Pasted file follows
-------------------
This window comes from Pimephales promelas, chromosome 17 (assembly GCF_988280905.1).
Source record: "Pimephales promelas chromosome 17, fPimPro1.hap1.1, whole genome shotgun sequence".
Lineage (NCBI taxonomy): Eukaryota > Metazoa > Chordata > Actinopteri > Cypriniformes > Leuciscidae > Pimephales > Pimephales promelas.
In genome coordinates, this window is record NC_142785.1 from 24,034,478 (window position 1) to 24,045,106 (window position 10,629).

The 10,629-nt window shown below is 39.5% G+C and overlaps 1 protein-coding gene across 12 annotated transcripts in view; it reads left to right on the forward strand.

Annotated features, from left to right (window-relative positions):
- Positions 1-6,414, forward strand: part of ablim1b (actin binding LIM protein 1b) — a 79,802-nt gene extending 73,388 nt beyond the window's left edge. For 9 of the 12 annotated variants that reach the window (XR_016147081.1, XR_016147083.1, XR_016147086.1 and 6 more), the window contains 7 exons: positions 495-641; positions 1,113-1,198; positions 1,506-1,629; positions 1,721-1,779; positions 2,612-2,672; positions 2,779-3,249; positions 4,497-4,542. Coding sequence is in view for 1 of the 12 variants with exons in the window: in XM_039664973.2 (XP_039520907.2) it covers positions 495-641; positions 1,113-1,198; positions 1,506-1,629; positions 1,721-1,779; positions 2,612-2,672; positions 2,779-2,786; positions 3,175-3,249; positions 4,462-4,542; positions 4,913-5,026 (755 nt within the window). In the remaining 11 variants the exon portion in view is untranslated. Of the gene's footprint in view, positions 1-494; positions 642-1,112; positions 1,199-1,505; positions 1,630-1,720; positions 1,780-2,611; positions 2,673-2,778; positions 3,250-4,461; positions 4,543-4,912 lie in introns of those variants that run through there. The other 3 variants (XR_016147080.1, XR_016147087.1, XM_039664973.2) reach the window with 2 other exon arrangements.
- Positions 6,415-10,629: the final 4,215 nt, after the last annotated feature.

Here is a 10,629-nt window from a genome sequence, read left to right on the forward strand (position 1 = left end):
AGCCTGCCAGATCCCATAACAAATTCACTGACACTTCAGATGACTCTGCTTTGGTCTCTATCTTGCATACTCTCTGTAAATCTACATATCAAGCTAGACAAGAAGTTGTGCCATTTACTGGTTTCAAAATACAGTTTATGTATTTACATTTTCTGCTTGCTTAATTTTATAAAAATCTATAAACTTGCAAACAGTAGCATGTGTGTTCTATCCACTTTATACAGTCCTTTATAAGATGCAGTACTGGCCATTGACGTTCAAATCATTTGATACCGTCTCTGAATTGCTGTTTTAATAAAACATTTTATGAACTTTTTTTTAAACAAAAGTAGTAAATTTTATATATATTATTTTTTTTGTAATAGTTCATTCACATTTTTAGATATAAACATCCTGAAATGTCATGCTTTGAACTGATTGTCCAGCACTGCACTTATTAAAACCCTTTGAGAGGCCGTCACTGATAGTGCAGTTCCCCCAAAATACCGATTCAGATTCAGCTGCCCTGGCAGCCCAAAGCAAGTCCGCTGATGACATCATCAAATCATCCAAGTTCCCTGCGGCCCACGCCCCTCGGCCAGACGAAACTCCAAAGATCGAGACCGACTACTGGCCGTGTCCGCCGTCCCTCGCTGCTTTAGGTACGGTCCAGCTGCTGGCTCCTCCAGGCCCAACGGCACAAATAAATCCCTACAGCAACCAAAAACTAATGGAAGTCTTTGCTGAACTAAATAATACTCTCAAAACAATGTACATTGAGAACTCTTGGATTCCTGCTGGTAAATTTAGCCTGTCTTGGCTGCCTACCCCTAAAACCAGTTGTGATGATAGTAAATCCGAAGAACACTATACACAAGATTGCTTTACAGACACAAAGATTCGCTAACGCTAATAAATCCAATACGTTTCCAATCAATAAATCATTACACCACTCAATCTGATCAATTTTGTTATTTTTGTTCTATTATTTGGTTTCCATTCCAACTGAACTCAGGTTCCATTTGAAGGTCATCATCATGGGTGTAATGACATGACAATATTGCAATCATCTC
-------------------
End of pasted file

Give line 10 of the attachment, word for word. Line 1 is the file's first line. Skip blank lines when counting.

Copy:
AGCCTGCCAGATCCCATAACAAATTCACTGACACTTCAGATGACTCTGCTTTGGTCTCTATCTTGCATACTCTCTGTAAATCTACATATCAAGCTAGACAAGAAGTTGTGCCATTTACTGGTTTCAAAATACAGTTTATGTATTTACATTTTCTGCTTGCTTAATTTTATAAAAATCTATAAACTTGCAAACAGTAGCATGTGTGTTCTATCCACTTTATACAGTCCTTTATAAGATGCAGTACTGGCCATTGACGTTCAAATCATTTGATACCGTCTCTGAATTGCTGTTTTAATAAAACATTTTATGAACTTTTTTTTAAACAAAAGTAGTAAATTTTATATATATTATTTTTTTTGTAATAGTTCATTCACATTTTTAGATATAAACATCCTGAAATGTCATGCTTTGAACTGATTGTCCAGCACTGCACTTATTAAAACCCTTTGAGAGGCCGTCACTGATAGTGCAGTTCCCCCAAAATACCGATTCAGATTCAGCTGCCCTGGCAGCCCAAAGCAAGTCCGCTGATGACATCATCAAATCATCCAAGTTCCCTGCGGCCCACGCCCCTCGGCCAGACGAAACTCCAAAGATCGAGACCGACTACTGGCCGTGTCCGCCGTCCCTCGCTGCTTTAGGTACGGTCCAGCTGCTGGCTCCTCCAGGCCCAACGGCACAAATAAATCCCTACAGCAACCAAAAACTAATGGAAGTCTTTGCTGAACTAAATAATACTCTCAAAACAATGTACATTGAGAACTCTTGGATTCCTGCTGGTAAATTTAGCCTGTCTTGGCTGCCTACCCCTAAAACCAGTTGTGATGATAGTAAATCCGAAGAACACTATACACAAGATTGCTTTACAGACACAAAGATTCGCTAACGCTAATAAATCCAATACGTTTCCAATCAATAAATCATTACACCACTCAATCTGATCAATTTTGTTATTTTTGTTCTATTATTTGGTTTCCATTCCAACTGAACTCAGGTTCCATTTGAAGGTCATCATCATGGGTGTAATGACATGACAATATTGCAATCATCTC